Members of 4-414th Senior Reserve Officer Training Corps (SROTC) cadre serve as mentors to Cadets in many ways.
Toward the start of the year, many Soldiers with the 4-414th helped Cadets lock in positions at units to ensure they have a home once they commission as second lieutenants in the United States Army Reserve (USAR). These positions are locked in through vacancy hold requests (VHRs).
Reserve Officer Training Corps (ROTC) Cadets who are selected to join the active-duty component after they earn their commission as a second lieutenant might have it easy. Their branch, Basic Officer Leader Course (BOLC) course date, and duty station are all selected for them. These are chosen for the cadet based on their submitted preferences and their performance on the order of merit list. However, their branch is not always guaranteed to align with their preferences. This is a key difference between active duty and the Army Reserve.
ROTC Cadets who chose or were selected to join the USAR must be proactive to secure their branch, BOLC date, and unit. Before the Cadets graduate and earn their commission, they must find a vacancy (in their desired branch) at a unit and submit a VHR through USAR G1. This process gives these Cadets a little more control over what branch they will commission into, as well as their BOLC course dates.
In the past few months, hundreds of Cadets nationwide were assisted by 4-414 SROTC cadre. 4-414 SROTC Soldiers served as mentors and guides to the Cadets to help them get vacancy holds and plan the start of their careers in several ways.
BOLC Course Dates
Typically, college seniors find employment before they graduate. Cadets must manage their employment search based on when they leave for BOLC, which can last 4-18 months. They must decide if they will attempt to delay BOLC for a few months or try to complete it soon after graduating. Do they look for a job now, or wait until after BOLC? Will the job even be there if they wait until after BOLC?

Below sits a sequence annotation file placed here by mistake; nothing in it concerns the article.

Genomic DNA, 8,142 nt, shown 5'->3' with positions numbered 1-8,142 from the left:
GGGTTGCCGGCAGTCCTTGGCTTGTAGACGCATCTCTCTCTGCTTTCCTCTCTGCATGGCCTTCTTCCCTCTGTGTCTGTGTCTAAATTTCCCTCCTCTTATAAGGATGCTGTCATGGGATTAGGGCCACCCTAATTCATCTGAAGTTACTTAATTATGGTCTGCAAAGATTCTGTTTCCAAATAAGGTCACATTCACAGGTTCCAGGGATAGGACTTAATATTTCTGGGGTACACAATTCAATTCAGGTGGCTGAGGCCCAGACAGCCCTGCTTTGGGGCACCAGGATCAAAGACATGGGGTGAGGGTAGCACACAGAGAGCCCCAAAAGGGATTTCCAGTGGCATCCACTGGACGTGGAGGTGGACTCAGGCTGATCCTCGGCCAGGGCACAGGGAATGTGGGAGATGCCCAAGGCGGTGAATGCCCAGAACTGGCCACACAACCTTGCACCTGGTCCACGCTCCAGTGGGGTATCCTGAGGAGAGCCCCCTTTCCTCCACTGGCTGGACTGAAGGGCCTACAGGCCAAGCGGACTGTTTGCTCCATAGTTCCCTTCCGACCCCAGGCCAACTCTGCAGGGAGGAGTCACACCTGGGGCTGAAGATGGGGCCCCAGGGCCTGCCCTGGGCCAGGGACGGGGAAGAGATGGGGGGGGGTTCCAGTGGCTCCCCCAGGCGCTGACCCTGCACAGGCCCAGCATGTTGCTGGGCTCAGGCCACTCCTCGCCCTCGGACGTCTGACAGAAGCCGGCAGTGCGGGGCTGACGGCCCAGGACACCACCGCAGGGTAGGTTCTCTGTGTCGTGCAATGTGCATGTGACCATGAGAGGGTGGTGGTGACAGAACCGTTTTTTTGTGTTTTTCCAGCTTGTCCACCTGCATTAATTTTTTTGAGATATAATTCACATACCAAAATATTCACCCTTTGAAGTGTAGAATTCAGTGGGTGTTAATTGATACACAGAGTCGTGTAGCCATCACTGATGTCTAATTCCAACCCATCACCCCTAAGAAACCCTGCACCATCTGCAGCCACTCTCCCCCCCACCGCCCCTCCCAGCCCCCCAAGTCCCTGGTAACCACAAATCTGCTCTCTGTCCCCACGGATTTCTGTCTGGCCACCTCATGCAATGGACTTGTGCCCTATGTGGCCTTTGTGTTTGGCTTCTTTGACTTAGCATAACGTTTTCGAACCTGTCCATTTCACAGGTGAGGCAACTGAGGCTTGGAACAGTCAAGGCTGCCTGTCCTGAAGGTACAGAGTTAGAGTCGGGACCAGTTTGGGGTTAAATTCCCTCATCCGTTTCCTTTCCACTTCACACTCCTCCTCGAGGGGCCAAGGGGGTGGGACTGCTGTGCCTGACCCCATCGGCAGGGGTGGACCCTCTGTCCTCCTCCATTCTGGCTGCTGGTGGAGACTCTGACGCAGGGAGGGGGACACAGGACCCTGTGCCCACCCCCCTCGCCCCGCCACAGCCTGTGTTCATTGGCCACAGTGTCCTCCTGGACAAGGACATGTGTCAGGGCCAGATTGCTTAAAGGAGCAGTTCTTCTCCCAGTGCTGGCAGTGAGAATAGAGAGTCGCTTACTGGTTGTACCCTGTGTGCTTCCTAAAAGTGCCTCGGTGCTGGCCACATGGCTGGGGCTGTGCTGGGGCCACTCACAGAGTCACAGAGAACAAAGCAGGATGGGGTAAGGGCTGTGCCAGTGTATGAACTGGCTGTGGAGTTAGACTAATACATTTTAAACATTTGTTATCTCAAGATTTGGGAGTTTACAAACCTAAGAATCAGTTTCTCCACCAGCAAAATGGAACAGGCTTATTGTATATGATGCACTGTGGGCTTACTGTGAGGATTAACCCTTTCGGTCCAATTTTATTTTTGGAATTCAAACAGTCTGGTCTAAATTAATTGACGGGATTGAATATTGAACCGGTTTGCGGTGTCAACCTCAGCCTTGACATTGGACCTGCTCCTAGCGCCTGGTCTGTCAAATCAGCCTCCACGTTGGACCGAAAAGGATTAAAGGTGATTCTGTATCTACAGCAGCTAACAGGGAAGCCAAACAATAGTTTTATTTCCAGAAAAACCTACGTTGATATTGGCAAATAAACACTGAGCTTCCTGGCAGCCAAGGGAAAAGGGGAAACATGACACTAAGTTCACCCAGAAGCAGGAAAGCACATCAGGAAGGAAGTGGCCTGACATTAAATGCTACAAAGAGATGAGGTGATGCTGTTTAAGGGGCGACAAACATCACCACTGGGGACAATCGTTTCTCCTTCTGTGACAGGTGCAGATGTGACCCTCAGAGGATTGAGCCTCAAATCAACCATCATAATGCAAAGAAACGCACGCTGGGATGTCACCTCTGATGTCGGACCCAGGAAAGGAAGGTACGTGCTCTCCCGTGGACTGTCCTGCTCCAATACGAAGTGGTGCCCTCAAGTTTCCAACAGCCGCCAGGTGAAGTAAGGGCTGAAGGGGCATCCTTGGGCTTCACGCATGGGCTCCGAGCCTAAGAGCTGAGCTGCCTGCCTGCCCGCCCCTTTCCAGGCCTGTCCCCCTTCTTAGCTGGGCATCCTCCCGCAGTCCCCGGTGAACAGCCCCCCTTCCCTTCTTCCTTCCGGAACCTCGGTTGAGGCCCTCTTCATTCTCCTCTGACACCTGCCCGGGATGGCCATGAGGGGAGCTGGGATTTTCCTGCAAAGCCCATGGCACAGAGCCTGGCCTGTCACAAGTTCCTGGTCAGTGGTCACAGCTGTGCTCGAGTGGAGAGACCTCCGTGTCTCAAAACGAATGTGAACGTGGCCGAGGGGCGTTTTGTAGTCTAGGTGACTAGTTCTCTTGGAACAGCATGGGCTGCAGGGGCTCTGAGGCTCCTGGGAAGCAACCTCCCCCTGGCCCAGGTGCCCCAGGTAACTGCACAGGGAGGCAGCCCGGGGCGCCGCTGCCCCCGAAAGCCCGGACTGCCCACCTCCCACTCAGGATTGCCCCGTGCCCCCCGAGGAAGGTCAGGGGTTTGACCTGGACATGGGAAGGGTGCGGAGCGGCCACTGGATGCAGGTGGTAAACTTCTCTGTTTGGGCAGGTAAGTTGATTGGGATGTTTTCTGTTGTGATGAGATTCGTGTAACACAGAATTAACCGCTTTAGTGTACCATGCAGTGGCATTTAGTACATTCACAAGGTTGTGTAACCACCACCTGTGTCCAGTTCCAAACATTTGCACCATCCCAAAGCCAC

This is where Cadets destined for the USAR have more control than their active-duty peers. The sooner a cadet gets a vacancy hold, the sooner they can apply to BOLC and lock in their preferred dates. Cadets can do this almost seven months sooner than their peers bound for active duty.
One example of this is Cadet Ty Cook at the University of Central Missouri (UCMO). Cadet Cook ranked sixth in the nation on the Cadet Order of Merit list. This positioned him to very likely get anything at the top of his preference list on active duty, but his goal was to pursue his civilian job and the USAR instead. He secured a job with the United States Customs and Border Protection and must attend the Border Patrol Academy. He had to decide if he would attend BOLC first, or the academy. After a discussion with Maj. Brian Diercks, a cadre member at UCMO, Cook was able to weigh the pros and cons of his options and make an informed decision about his two careers.
Getting Vacancy Hold Where None Exist
Aviation units, like Bravo Company, 7-158 General Support Aviation Battalion (GSAB) may not have vacancies today but must forecast a vacancy down the road. Aviation training can take 15-18 months or more. Once you add time for BOLC, and SERE (Search, Evasion, Resistance and Escape), a second lieutenant may not actually join their unit for more than two years from the time of requesting a vacancy hold.
Enough Cadets/lieutenants must be in the pipeline to ensure a full roster in the future. When there is not a vacancy today, a letter of acceptance (LOA) can also suffice in these scenarios to generate a vacancy hold number for the cadet. Each position on a unit manning roster has a unique control number. If the Cadets work with the gaining unit, they can secure a slot in the unit with the control number for the slot they will be going into.
Cadet Issac Brooks and Cadet George Bechthold, both seniors at the University of Central Missouri, were able to secure their branch and vacancy hold number after Diercks worked with the 7-158 GSAB Commander to generate LOAs and vacancy hold numbers.
Even with COVID limiting the face-to-face interactions with Cadets and cadre, the 4-414 SROTC still plays vital roles in shaping and securing the future for many future lieutenants.